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A FLOOD OF BILLS.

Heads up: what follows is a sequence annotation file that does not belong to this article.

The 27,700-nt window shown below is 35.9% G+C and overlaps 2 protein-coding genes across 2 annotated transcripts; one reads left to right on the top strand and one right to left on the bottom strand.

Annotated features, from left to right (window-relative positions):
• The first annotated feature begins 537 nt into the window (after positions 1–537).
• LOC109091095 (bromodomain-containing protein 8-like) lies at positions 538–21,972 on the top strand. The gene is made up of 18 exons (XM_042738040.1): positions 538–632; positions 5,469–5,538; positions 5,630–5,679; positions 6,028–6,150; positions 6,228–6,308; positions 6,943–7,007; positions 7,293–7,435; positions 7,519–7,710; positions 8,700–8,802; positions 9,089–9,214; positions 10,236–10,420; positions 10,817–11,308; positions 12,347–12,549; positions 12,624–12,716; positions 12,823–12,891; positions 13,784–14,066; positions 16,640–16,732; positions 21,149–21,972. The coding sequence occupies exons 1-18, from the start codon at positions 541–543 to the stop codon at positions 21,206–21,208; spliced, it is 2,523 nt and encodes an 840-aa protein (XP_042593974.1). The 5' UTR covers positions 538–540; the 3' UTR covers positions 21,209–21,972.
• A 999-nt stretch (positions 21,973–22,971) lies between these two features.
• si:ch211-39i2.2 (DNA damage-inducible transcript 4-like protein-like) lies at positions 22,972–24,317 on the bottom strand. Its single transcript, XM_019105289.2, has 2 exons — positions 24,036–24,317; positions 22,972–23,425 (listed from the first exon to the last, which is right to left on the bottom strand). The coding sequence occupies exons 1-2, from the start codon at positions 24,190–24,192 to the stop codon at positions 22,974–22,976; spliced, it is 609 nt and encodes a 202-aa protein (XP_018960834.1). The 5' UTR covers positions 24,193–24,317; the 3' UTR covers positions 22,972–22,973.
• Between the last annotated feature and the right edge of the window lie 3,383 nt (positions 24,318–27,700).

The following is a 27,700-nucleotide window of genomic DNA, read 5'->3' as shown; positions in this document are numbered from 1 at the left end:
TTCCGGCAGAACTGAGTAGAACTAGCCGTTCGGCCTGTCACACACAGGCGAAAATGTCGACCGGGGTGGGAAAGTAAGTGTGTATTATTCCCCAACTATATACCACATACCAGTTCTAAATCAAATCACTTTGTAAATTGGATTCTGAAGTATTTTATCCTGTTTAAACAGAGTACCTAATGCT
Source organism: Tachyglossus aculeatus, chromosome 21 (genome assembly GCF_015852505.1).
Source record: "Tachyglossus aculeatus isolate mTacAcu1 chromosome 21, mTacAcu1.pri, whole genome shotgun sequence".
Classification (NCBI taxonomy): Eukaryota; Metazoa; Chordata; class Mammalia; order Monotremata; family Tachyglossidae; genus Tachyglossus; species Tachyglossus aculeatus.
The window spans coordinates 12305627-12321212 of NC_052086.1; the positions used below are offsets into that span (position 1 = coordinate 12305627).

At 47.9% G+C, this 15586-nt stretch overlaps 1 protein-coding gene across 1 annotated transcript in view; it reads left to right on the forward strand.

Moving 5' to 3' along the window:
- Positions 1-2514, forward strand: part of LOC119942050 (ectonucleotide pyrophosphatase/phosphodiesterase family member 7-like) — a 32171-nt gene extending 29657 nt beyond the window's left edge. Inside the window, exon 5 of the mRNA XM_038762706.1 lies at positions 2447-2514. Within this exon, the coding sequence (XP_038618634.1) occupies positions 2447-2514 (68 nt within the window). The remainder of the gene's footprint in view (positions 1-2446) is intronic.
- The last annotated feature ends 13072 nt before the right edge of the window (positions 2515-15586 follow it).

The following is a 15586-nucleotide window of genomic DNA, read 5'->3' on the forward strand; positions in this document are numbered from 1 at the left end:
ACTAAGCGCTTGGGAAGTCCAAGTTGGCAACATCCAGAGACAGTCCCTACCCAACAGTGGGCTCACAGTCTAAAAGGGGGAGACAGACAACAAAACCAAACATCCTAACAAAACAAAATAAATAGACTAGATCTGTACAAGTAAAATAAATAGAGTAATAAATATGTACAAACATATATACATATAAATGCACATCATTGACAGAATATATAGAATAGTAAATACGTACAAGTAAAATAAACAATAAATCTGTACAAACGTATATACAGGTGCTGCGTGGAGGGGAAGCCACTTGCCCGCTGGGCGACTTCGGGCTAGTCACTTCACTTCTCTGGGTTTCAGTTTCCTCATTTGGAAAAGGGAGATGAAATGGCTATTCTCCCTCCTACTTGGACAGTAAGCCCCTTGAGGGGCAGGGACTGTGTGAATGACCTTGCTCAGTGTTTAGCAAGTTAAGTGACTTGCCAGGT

The Largest Number Ever In troduced in the Senate. OM and New Measures Brought Up For Action. The total number of bill? and joint resolu tions introduced in tlie United States Senate n Monday was rM, a larger numljer than over tefore introduced in one day. Anions the bills presented by th Senators r" a few ww ones of genuine importance Mid a number of oil ones which failed of massage la.-t session. The most interesting of the former was Senator lieck's bill regarding the circula--ion of coin certificates, which he en ilhA: "A bill for the retirement of 'nite-i States legal tender and national -nnk notes of small denominations, and rhe issue of coin certificates.'' Its pur rov is fairly descriled in the title, and iten-l-avcsto secure its object by preventing the ;-u- f Cnited Stat '.s notes of less than 10, limiting national bank notes of less than 1 to ,r, fourth of the entire circulation, substitu ting ''in certificates for silver and cold -rtitkates. which shall be retired when they .,r, r. reived at the Treasury, ami authoriz ing the S.-cretary of the Treasury to issue '.m-se coin certificates in denominations less -han -0 on all the surplus gold and silver oin and bullion in excess of $IOO,OX),OJO of ro'.d. Senator Howen touched u-on the same subject by his bill providing a new guarau for b'ink circulation, and bis old lill for h- un!ii:iit-d coinage of silver. I Sot h these ranciii s of the financial subject were well r-piwnt d among the bills of the other -.'li:itors. S-tvilr UJair, among a series of labor and -.mpei anee bills, put in his old Educational 'l nain. and Senator Cameron reintro-!-j'-tl, with soriif i-light changes, his bill jer nilting the International Navigation Com .uiv to bring their fleet of foreign built . ."' under the Ani rican register. This ili also the -ermission to replace inv of tlieir fleet lost or destroyed -vith new es.-els constructed or purchased in 'oreign countries. He also introduced his La-it session's bill to promote the foreign trade f th( United States, which provides eompen sat ion for carrying the mails to vessels of -purified classes at rates varj'ing from four . nt to four and four-fifth cent per 100 tons :f mile. Amonz other bills were the following: by Kdmnnds Appropriating J.0O),o00 '.r tli" establishment of a postal telegraph ,vst'in. with four main trunk lines, centering if, Washington, and lateral branches to con-' it rt with leading cities generally, to lie -'rated by the Post office Department. by Mitchell To regulate immigration and prevent the introduction of an objectionable - lass of citizens. P.y rush To refer all claims coming :'irS Congress to a committee having iower o send them to the Court of Claims. ISy Dolph To amend the Constitution, giving Congress power to -make laws to gov ern marriages and divorces. by Kustis Providing for a joint eelebra iori at the national capital in 1'J by the 1' Vmericin Republics in honor of the centen nial of the Constitution of the parent Iepul "ie the United States. The bill appropriates s: f"M,000 for this purpose and provides a com-n.:-sion to have charire of the celebration. ISy Turpie For the admissfon as States of Washington and Dakota Territories. ISy Hear Fort lie erection of a monument ro the negro soldiers and sailors who gave their lives for the preservation of the coun try. Sy Chandler Fixing the salaries of the -several Judges of the United States District 1 Yuirts at ?.", 000 yearly. By Cu'.lom For a pension to the widow of lereral John A. Logan; also for a const itu--i rial amendment in relation to bigamy and -xlygamy; also to reimbur-o several States ' r interest paid on war lwnds. By Hale To prohibit the letting of govern ment work to contractors employing convict .abor. iSv Dawes A bill to grant lands in severalty 'o Sioux Indians in Dakota. Hy Manderson The Dependent Pension Vill, indorsed bv the lliaml Army of the Ro ;.'iblic. Mr. Manderson said he would ad Iress tho Senate in favor of the bill. Hy Vance To repeal the Civil Service law. By Stewart For the issue of Coin Certifi--.Vrs. NEWSY GLEANINGS. Hard coal is worth $16 a ton at Los An gles, Cal. Vknice, Italy, is slowly but surely sinking nto tho sea. Tjik States of Georgia, South Carolina and iouisiana pay taxes on ?48,00),000 worth of i-roerty. A young mulatto girl who barks furiously md constantly like a dog is a curiosity of Starke, Fla. A woman living in Watkinsville, Ga., has iwu)e t ho mother of five children within tho "at eleven months. Hihds" nest anrl sharks' fins were terved at recent dinner given by the Chinese Minis ter in "Washington. In Charleston, S. C, $1.M),00) in Confed rate bibs were sold the other day at twenty ive cents per thousand. Thkhk are nine British missionary societies v-.w laboring in Africa, with an aggregate annual expenditure of l,000,L0J. Th e final estimate for the potato crop in (lie United States is 1 :. 54, W J, 000 bushels, against l&0oo,0J0 bushels last ear. A blood-hei) owl was caught in the woods near Jacksonville, III., tho other day. It is the only one of the kind ever seen In the State. Hn'vpkr. the Indiana man who has been walking for three years constantly, pre sumably from some peculiar plrysical malady. S'led. A FEW CENTENARIANS. Jcst one week before her death, Mrs, Harriet Baker, of Philadelphia, walked to the cemetery and selected her own burial spot. She was 102 years old. One of the oldest Democrats in the United States is Captain Nicholas Costello. of Boston, who is 104 years of age, and voted tb straigdt ticket at the late election. Mrs. Rachel, Ireland, of Covington, Ky., Ii.s just celebrated her 100th anniversary. She walks two miles to church, is in health, -vul of sound mind. Mrs. Mary Gilbert, of Gloucester. Mass. , as just celebrated her 101st birthday, on which occasion she recited a poem with a de I very that might excite the envy of many elocutionists. Mathew W. Bchchard. of Detroit, will 1m3 10) years of age on the next 4th of July. He i3 a native of Massachusetts and a self made man. He rises early and sits up all day, enjoys life and h is eleven children. LATER NEWS. The Rev. Charles A. Berrt, of Wolver hampton, England, has de? lined to accept the pastorate of ITymouth Church, to which he had been called some time since. Mrs. John J. Astor, the leader of fashion able New York society, is dead in her sixty second year. Forty-two United States prisoners, the largest party of the sort on record, have just been taken in a batch from Indian Teritory to Fort Smith, Arkansas. A shock from an electric lell wire behind the scenes instantlv killed Stage Manager James O'Connell, of Andrews's -'Michael StrogofF Company in Cincinnati. The first cremation in Michigan has just taken place at Detroit. The body cremated was that of Mrs. Barbara Schow, of Millers burg, Ohio. Thirty Chinese women, who arrived re cently in San Francisco, claiming previous residence, have been refused a landing. Rev. I. S. Kallocii, ex-Mayor of San Francisco, who was shot and severely wounded by Charles De Young, proprietor of the San Francisco Chronicle, eight years ago, has just died in "Washington Territory. De Young was afterward shot to death by Kalloch's j son, whosa trial resulted in an acquittal, i E. L. Harper has Ken sentenced to ten ; years' imprisonment for criminal acts in coa j nection with his position as Vice-President j of the Fidelity National Bank at Cincinnati, j M. Falliere having been as unsuccessful i as M. Goblet in forming a new French calv- inet, President Carnot called upon M. Tirard j to make tho third attempt to organize a min ! istry. Yaqct Indians are devastating a large region in Mexico despite a big force of troops hunting close on their irail. Large seed and oil mills at Driffield, Eng land, have been destroyed ty fire; loss, $To0,000. The General Executive Board cf the Knights of Iibor have issued a cii cular, pre pared by Grand Master "Workman Powderly, attacking Jay Gould for his monopolistic ten dencies and strongly favoring the establish ment of a postal telegraph by the National Government. Henry S. Ives, the young New York finan cier, who failed recently for many millions, has been arrested upon the charge of grand larceny, growing out of his railroad transac tions, and held in $25,000 baiL Mayor O'Brien has been re-elected in Boston by 20,621 to votes to 24,805 for Hart, nominee of the Republicans and Independents The Common Council is Democratic. Salem and Newbury port have gone Repub lican, and with Worcester have been carried in favor of liquor license. Mayor L.TP.OBE,-of Baltimore, welcomed th delegates to the second annual convention of the National Federation of Labor, and j President Gompers replied. A kike in Chicago destroyed nearly one million dollars' worth of property. A hai.loon, containing a man who had evidently starved to death, tumbled from tho sky to earth, near Owensboro, Ky. A joint committee of the Presbyterian Church, North and South, have been in ses. sion at Louisville, Ky., considering tho question of organic union. Thk second National Convention of third and fourth clas postmasters of the United States met in Washington." About 250 post masters were present, representing twenty three States. The charges against M. Wilson, ex-President Grevy s son-in-law, accused of par ticipation in the sale of French decorations to whoever would buy, have b?en dismissed. The affair has created a great scandal in France. Mme. Boucicact, a wealthy Parisian lady, just deceased, leaves by will $.",000,000 jo charity. General Dicby Willoughry, ex-Minister of England to Madagascar, has been ar rested for embezzling f00,000 government bonds. pRF.smzxT Carnot's first message to the French Parliament is considered a weak document. M. Hkrtenstein has been elected Presid ent, of the Swiss Republic. PERILS OF HUNTING. Frank Enterlein, of Galloway, N. J., lost an arm by the premature discharge of his gun while hunting. William Merritt, of Newark, lost the calf of his leg by the accidental discharge of his gun while hunting in ths Berkshire valley woods. Caitain Reynolds, of Raddon Court, Latchford, England, lost his life by his gun exploding as ho was climbing a fence. The charge shattered his left knee, and amputa tion, did not save him. Patrick Hannon, of Springfield, Massa chusetts, seventeen years of age. must go without his right hand in future. He was shooting hicks when his gun burst, and thj fingers of the right hand went flying after the game. Miss Catherine Simonps, who lived near Reading, England, lost her life while hunt ing. Her horse stumbled in a rabbit hole. Miss Simond fell, and her horse kicked out her brains Ieforo she could be rescued. The Brothers Jenkius, living near Saw dust, Columbia County, CJeorgia, went coon hunting, and bayed a 'possum in a log. While cutting the game out tho axe slipped, and one of the brothers received a fractured ! s skull. With his hand hanging in shreds William Erwin, of Morris Plaius, N. J . , walked to a hospital, where the wounded member was amputated. He had leen hunting rabbits, and his gun had been prematurely dis charged. John" and Cyra.3 Mark, of Peublo, Col., went duck shooting, and, seeing a flo-k, were creeping- upon tnem inrougn me nruii. Cyrus was just lehind his brother. His gun caught in the brush and was discharged, and John fell dead, having received the contents in his back. Four voung men started out of Waterto wn partridge hunting. With guns cocked ready ior tiring, they were rauning after a part ridge, when George W. Adams stumbled, his gun was discharge 1, and Charles McCormick, receiving the contents, was instantly killed. . KOREVEH. They Rat together in the sun And Youth and Hope stood hovering near, lake dropping bell -notes one by one Chimed the glad moments soft and clear; And still amid their happy speech. The lovers whispered each to each. --Forever:" Youth spread his wings of rainbow light, "Farewell!' he whispered as he went, They heeded not nor mourned his flight, Wrapped in their measureless content: And still they smiled, and still was heard Tho confidently-uttered word. Forever: Hope stayed, her steadfast smile was sweet. Until the even-time she stayed; Then, with reluctant, noiseless feet She stole into the solem shade; A graver fate moved gently by, And bent and murmured warningly ''Forever: And then where sat the two, sat onel No voice spoke back, no glance replied. Behind her, where she rested lone Hovered the spectre, solemn-eyed; She met his look without a thrill And smiling faintly, whispered still Forever;"' O. sweet, sweet Youth: O, fading Hope! O, ejes by tearful mists made blind! O. hands which vainly reach and grop For a familiar touch and kind, Time pauseth for no lover's kiss; Love for its solace has but this . "Forever: Susan Coolidj. A CLEVER CAPTURE. At three o'clock one morning twenty! years ago I was on a railroad train going from Portage. Wi-eonsin, to Milwaukee-? . I had been out on some private detective work for parties in the latter city, and had succeeded so well that I was both : happy and sleepless. Tin's was the rea- I son I was not in a sleeping car, fast held in the arms of slumber, instead of oc-I cupying a scat in the common coach, with j my eyes very wide open and my wits all ! about me. ! I mavsav, without ctrotism. that I am 1 an observing man. There are others in plenty, but the greater half of humanity go through life with their eyes hnlf shut. My father was a SheriiT for many years, and, as a boy, he taught me to observe and remember. If 1 went down town or out for a walk, I had to tell him, when I got home, who and what I had seen. On one occasion, for failing to report a loose horse I had seen in the -road, I got a sound thrashing, and again, for failing to report a street right, 1113- liberty was taken awaj' for four days. I can thus ruthfully say to you that' I had the habit of observation licked into me, while na ture had kindly furnished me with a very retentive memory. By and by I began to study human character as a profession, and I liked it. I learned to read men's characteristics by their faces, and their thoughts by tlieir actions, and on two occasions this faculty of perception pre vented jail deliveries I was wide awake, as I have told you, ' when the train stopped at a country 1 station on signal. It barely came to a standstill, and ouly one passenger got aboard. The car was pretty. well filled,; and such of the passengers as had seats alone were stretc hed out in sleep. I had sized up even one near me, and had j counted up two honest old fanners, a drover, two milliners, a mechanic and family, and a house painter who was evidently going to the city for work. No one seamed to notice the entrance of the new passenger. It was in October, and he had on a fall overcoat. He carried a heavy valise in one hand, and lie came down the aisle, looking from right to left, until he finally reached my seat. I moved to the window as a hint that I was. ready to share it with him, but he hesitated for a long minute, and looked at me sharply three or four times before he finally sat down. The satchel he placed between his feet. He had not littered a word, and after sitting down he seemed to forget all about me 'Hello! but I have found a two-legged ! hog,' I said to myself after a bit. "I offered him half my scat of my own free 1 will, and he seems to be ma i because I ' did not surrender it all. Old fellow, 1 you are an H.O.O., and no mistake. Let ' me look you over a bit."' i I leaned back against the window, pre j tended to shut my eyes and resume my j nap, and then inventoried the fellow, j He had a hard, cruel face on him, and I felt sure hi was a man with little merc in his heart. I had not been looking at him over two minutes when I saw that he was taking sly glances at me, and that he was -uite anxious about the satchel. In the course of live minutes he turned i around and gave me a thorough looking j over, and I read in the gesture of his j hand and the toss of his head that he i said to himself : I "Bahl Why should I be afraid of ; him :' His dress was that of -a barkeeper i rather flash v. The !cwr drv he wore ave i him away as well. If he was not a bar j keeper lie was at least the owner of a j saloon, and, from his build, I judged j him to be a pugilist of more or less local 1 fame. After one 5-eneral look at his j dress, I began at his collar to make a j closer inspection. His shirt collar kept working up to annoy h:m, and I said to myself that the button was gone and he had fastened it with a pin. In his twist ing around he pulled his overcoat back. f and I saw that the top button on his un- dercoat had been pulled out by a violent jerk, leaving a hole in the cloth. The coat was new, and it would take a heavy wrench to pull the button out that way. I followed his arm down to his right hand, and across the back of it was a long scratch. It was a fresh scratch, for the marks of blood still lingered. My eyes dropped to the stranger's risht lee snd I aw that hU knee was damp and foiled. He had certainly fallen on the rround. I might have reasoned that he fiad met with a very common accident, but I didn't. I said to myself : Old fellow, you hive locked "horns with somebody to get mussed up this way. It is a scrape you don't want known, for you keep throwing anxious glances at inc. If it was only an acci dent you'd get up and fix that collar, growl a little over the spot on your knee, and cuss the railroad company for having a depot platform unprotected by a rail ing at the ends. Wonder what you've got in that satchel ? A traveller with a few clothes in a satchel dr- not have to keep his foot on it while everybody around him is asleep. You are no cu cumber, old fellow, and you've got some thing in there worth watching. I'll try a little trick on you." I had my right hand in my pocket. I carefully worked my knife out. and as it fell to the floor I gave a start. woke up, and bent down to look for it. As I moved my hand toward his feet he cpuickly bent down and moved the satchel into the aisle. Then I was sat is tied that mv surmises were right. Was he a burglar, - i and did the- satchel contain his kit? It was more probable that he was just re turning from an expedition to the coun try, and tint the satchel was full of plunder. 1 was perfectly satisfied as to my man, and I made up my mind to have him arrested as a suspicious character as soon as we reached the city. That was what did take place, only, as there were no officers about the depot as we arrived, I had to take the fellow myself. I let him reach the door of the depot, and then put my hand ou his shoulder. He dropped the satchel and made a bolt, but, fortunately, he ran plump against a hackman who was entering, and both were upset. Before he could get up I had him nipped. On the way to the station house, and speaking for the first time, he asked : "How did you know it was me?" "Oh, easy enough," I answered. "Well, he didn't act square with me, or it would never have come to this." I had no idea to what he referred; but seeing that he w as ready to talk, and be ing anxious to take advantage of the moment, I asked: "Doyou think he is dead!" "Dead as a herring, and the old woman with 'him. However, t he y can't punish me any more for two than one. I was after my own, and when they wouldn't give it to me I determined to take all.' "What weapon did you use?" "Got the axe from the back yard." "And when vou had finished off the old couple you robbed the houe, eh?'' "Well, I took what I wanted, and if I hadn't been the biggest fool on earth you wouldn't have nabbed me." "How?" "Whv, boarding the train at that little station. It was the act of a lunatic, but after I left the farm house I got fright ened. I ran across the fields, fell down, imagined that I was pursued, and bore off to the station and hoisted the signal myself for the train to stop. I suppose Rider gave you the tip and put 30U onto me?" -Ves." "Well, I'll kill him, on sight. That is (with a little laugh) I will if I get the chance. I knew Bider to be a Milwaukee 'gam bler and a hard case, but was completely in the dark as to what crime my prisoner had committed. It was probably a mur der, and near the station where he got on, and from his statements I inferred that it was an old couple. He had pumped himself, and it was certain that I had made a big catch. When wc reached the station, however, my troubles began. There is always an ill-feeling between police and private detective. This feel ing comes almost entirely frcra the po lice. They look upon the private detec tive as a sort of gucrilla; ready to break up the happiest homes or to sell out to the highest bidder. This, unfortunately, is true in many cases, but not in all. As I entered with the prisoner the Captain in charge roughly demanded by wha.t right I had made an arrest. "The ri-ht which any man has to ar rest a murderer, V I replied. "A murderer? Bosh! Where did you get him?" "At the depot." "Well. I shan't lock him up. bet's sec (to the -man), but your face is famil iar to me." " I am Charley Short, bartender in HarrJgan's saloon." "Ah! so you are. Well, what story is this about a murder?" A11 nonsense, sh-" replied Short, who saw how things were drifting and sought to take advantage. "I was on a spree last night and this bloke saw me at the depot and wanted to play smart." "Well, you can mako it cost him dear if you will." "I propose to. Here, take these irons off my wrists!" The satchel was on the floor at my feet. Lifting it up L said to the Cap tain ! "An old co:fple living about forty miles from the city were murdered by this man after midnight last night. Ex amine this satchel if you want proof." "There's nothing in there but laundry work," boldly replied Short. "I set out with it in my hand last night and didn't get drunk enough to lose it. Open her her up and let the Captain see." "Take the irons ell this man'." com manded the Captain as he waved the sitchel down. "If he doesn't capias you before dinner he's not t!.e m in I take him to be." "Aye! he shall pay for putting the irons on to me. Why don't you t::ke em off." Was I drcaminir. Had I made a fool of myself? Had this man confessed a murder to me? I was staggered for the moment. Then I tore at the satchel and bunted off" the poor old lock, and a the receptacle flew open I emptied i3 contents oa the floor. Gold, grt-e nlck.4 silver, bonds, and jewelry ! "Curse you!" growled' the prUoner, is he turned away. The captain turned a pale a death. There were the proof., and he stared at them for a full minute before he could say : "Well, this U a go! I .'hall lock jou up. Short." The man was registered and taken down stairs, and then we counted up tho contents cf the satchel, and made out a value of over ;1;.lkm. When lhi- had been completed I went out after Rider, and inside of an hour he was be hind the bars. He went all to piece a soon as I charge! him with having put up the job for short to carry out, but denied it in the most vigorous manner. "Short has ln-cn telling for a year," h said, "what his uncle out in the country was going to do for him. A few week ago the old man found out what a bad pill his nephew was, anil since then Short ha been up a tree. He told me a week ago that he'd have some of their money one way or the other, a::d when he talked about killing and robbing, I did my best to put the idea oat of his head. I le soft ened up a bit, and I supHsed he had given over. If Charh v short s.ivs I ever advised him to munhr and rob. or that I have had eyes on him for a week pa.t, he's the biggest liar on earth. Well, curiously enough, wc had a mur derer on hand without a murder. That is, no crime had yet been reported. I had secured the murderer without hunt. It was not so easy to tind tho murder. A telegram w;is sent to tho agent at the stition where Short had boarded the train, and he replied flint lie had heard of no crime. It was 1 o'clo. k in the afternoon before he sent a dis patch, saying that an old couple, living about three miles away, had been found in their houc with their head chopped to pieces with an axe. That was the crime of which Short was guilt v and for which he was tried. When he knew that he was in for it he turned boaster, and felt himself a hero. He was delighted to givo me all the particulars. He said : "I lived with I'nele and Aunt Deabro until I was of age. Indeed, I was an adopted son, both my own parents being dead. I came into the city nine year ago as a dry goo is clerk. After a time I got in with some bad fellows, lo-t my place and went to the dogs. For the last three years I have been a gambler, boxer, and confidence man. L'uele went back on me a good while ago, refusing to give me a dollar. He had in hia hands money which honestly belonged to me, for I had worked hard for him for thirteen years. 1 weut out there the other day, to see if he would not give me S00 to buy an interest in a saloon. Aunt Mary was for giving it to me, but the old man was as ugly as a Turk. Wa got into a wrangle at the supper table, and he ordered me out of the house. "I went," said Short after a pause, "and it was only after that I got the idea of robbing the house. The old man never banked a dollar, hut kept everything in a bureau in his bedroom. I sat down on a fence corner on the highway, and thought it all over. I made up my mind that I would enter the hou u after they got to sleep, and steal what I could lay hand on. I did go in about tl o'cloc k, gain ing access by a kitchen window. I took the axe in with mc to intimidate them in case I was discovered. While my uncle was sixty years old, he w:is a vigorous, hearty man, and capable of making a strong light. I don't know whether he suspected I might come back, but I hud not reached the bedroom when - jrne slight noise I made routed him out of bed, and he struck a light and discov ered me. "I want it to stand in court that lift was the aggressor. When he saw mc h yelled out to know what I was doing there. I told him I was bound and de termined to have -fbOO, and if he would count it out I would go away and never trouble him for another dollar. He had a big club at the head of his bed, and intead of stopping to argue with me he sei7.ed the weapon and rushed at me. I had to use the axe. He would have killed me if I hadn't struck him down. Then my aunt came out, screaming for help, and she was about to escape from the house when I hit her. After I had made sure they were both dead I went at it to rob the house, and the plunder I got you found in tbe satchel. That's the whole story, sir. and if tho lawyers can make anything else out of it, let 'em. It seemed such a straight case that there could be no loophole of e.-cape, b it within three days after Short had con fessed to me he engaged two lawyers, re canted all he had said, and when put on trial plead insanity. His friend, aa was afterward known, rai-ed 200 for each lawyer, and the lawyers niovwl heaven and earth to earn their money. One of the instances of Short's alleged insanity was a clear case of bribery and perjury. A man was brought forward to swear that he sat behind the two of us as we carat in that morning on the train, and that he heard Short tell rne that he had killed seventeen people and wa then on his way to Heaven to tell God about it. The person in the -eat behind us was a woman, while the seat ahead was occu pied by two women. This liar's testi mony had great weight, or enough to ! call for a commission of doctors to ex- ! amine and pass upon the question, and the case was tinished hortdied in before thi .his prison bed of heart di-eas-. 1 Yrk $ ar. The report th it short sealskin jackets are the fashion abroad is evidently started by some interested paterfumiliea with a desire to save enough money from the cost of the long ones to pay the butcher's bill-, for a year or buy a paid up insurance policy. I'i'.tJrirj l)ittith. A poet sings: "Two Chords I Struck." Perhaj-T he struck lecause he was toc lazy to saw them. riMo'Mphii Cal.